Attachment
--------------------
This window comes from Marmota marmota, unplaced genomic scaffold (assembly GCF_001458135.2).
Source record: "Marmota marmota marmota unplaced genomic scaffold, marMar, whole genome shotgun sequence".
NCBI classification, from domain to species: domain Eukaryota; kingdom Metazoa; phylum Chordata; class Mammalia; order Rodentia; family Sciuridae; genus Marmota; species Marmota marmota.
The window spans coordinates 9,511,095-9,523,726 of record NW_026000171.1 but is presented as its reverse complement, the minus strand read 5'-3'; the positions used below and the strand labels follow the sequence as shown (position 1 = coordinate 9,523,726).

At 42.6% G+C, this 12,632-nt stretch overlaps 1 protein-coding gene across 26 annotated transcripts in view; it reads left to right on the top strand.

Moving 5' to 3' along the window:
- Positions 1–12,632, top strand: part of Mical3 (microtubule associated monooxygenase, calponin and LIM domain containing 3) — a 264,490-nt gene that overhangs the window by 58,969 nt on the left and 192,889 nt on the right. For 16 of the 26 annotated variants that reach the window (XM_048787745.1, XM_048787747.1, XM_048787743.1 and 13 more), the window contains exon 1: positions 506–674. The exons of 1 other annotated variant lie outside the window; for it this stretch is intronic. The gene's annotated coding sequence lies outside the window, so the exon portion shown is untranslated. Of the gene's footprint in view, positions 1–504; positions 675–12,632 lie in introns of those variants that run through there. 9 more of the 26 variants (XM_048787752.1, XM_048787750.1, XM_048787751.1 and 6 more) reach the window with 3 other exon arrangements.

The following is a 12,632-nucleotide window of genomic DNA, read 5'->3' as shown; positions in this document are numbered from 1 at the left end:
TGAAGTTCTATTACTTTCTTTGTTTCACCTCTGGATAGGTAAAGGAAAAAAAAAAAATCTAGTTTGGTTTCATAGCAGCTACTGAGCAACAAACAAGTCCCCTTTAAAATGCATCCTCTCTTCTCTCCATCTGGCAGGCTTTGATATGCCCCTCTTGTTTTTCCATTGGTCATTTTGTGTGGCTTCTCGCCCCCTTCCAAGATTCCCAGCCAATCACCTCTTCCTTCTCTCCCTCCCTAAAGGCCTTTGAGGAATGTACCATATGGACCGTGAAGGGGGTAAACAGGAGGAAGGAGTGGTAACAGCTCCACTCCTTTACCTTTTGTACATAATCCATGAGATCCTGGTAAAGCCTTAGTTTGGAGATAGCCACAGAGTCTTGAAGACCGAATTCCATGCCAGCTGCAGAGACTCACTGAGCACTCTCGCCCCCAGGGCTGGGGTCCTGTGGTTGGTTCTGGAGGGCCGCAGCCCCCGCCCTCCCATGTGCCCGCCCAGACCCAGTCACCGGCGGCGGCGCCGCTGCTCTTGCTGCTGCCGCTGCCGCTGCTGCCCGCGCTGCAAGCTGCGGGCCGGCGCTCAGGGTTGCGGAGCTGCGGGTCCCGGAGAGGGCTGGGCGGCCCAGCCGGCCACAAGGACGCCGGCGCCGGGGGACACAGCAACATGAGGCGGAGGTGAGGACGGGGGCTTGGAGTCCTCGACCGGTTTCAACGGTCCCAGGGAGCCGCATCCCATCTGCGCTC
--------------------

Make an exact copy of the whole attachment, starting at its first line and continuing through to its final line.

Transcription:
This window comes from Marmota marmota, unplaced genomic scaffold (assembly GCF_001458135.2).
Source record: "Marmota marmota marmota unplaced genomic scaffold, marMar, whole genome shotgun sequence".
NCBI classification, from domain to species: domain Eukaryota; kingdom Metazoa; phylum Chordata; class Mammalia; order Rodentia; family Sciuridae; genus Marmota; species Marmota marmota.
The window spans coordinates 9,511,095-9,523,726 of record NW_026000171.1 but is presented as its reverse complement, the minus strand read 5'-3'; the positions used below and the strand labels follow the sequence as shown (position 1 = coordinate 9,523,726).

At 42.6% G+C, this 12,632-nt stretch overlaps 1 protein-coding gene across 26 annotated transcripts in view; it reads left to right on the top strand.

Moving 5' to 3' along the window:
- Positions 1–12,632, top strand: part of Mical3 (microtubule associated monooxygenase, calponin and LIM domain containing 3) — a 264,490-nt gene that overhangs the window by 58,969 nt on the left and 192,889 nt on the right. For 16 of the 26 annotated variants that reach the window (XM_048787745.1, XM_048787747.1, XM_048787743.1 and 13 more), the window contains exon 1: positions 506–674. The exons of 1 other annotated variant lie outside the window; for it this stretch is intronic. The gene's annotated coding sequence lies outside the window, so the exon portion shown is untranslated. Of the gene's footprint in view, positions 1–504; positions 675–12,632 lie in introns of those variants that run through there. 9 more of the 26 variants (XM_048787752.1, XM_048787750.1, XM_048787751.1 and 6 more) reach the window with 3 other exon arrangements.

The following is a 12,632-nucleotide window of genomic DNA, read 5'->3' as shown; positions in this document are numbered from 1 at the left end:
TGAAGTTCTATTACTTTCTTTGTTTCACCTCTGGATAGGTAAAGGAAAAAAAAAAAATCTAGTTTGGTTTCATAGCAGCTACTGAGCAACAAACAAGTCCCCTTTAAAATGCATCCTCTCTTCTCTCCATCTGGCAGGCTTTGATATGCCCCTCTTGTTTTTCCATTGGTCATTTTGTGTGGCTTCTCGCCCCCTTCCAAGATTCCCAGCCAATCACCTCTTCCTTCTCTCCCTCCCTAAAGGCCTTTGAGGAATGTACCATATGGACCGTGAAGGGGGTAAACAGGAGGAAGGAGTGGTAACAGCTCCACTCCTTTACCTTTTGTACATAATCCATGAGATCCTGGTAAAGCCTTAGTTTGGAGATAGCCACAGAGTCTTGAAGACCGAATTCCATGCCAGCTGCAGAGACTCACTGAGCACTCTCGCCCCCAGGGCTGGGGTCCTGTGGTTGGTTCTGGAGGGCCGCAGCCCCCGCCCTCCCATGTGCCCGCCCAGACCCAGTCACCGGCGGCGGCGCCGCTGCTCTTGCTGCTGCCGCTGCCGCTGCTGCCCGCGCTGCAAGCTGCGGGCCGGCGCTCAGGGTTGCGGAGCTGCGGGTCCCGGAGAGGGCTGGGCGGCCCAGCCGGCCACAAGGACGCCGGCGCCGGGGGACACAGCAACATGAGGCGGAGGTGAGGACGGGGGCTTGGAGTCCTCGACCGGTTTCAACGGTCCCAGGGAGCCGCATCCCATCTGCGCTC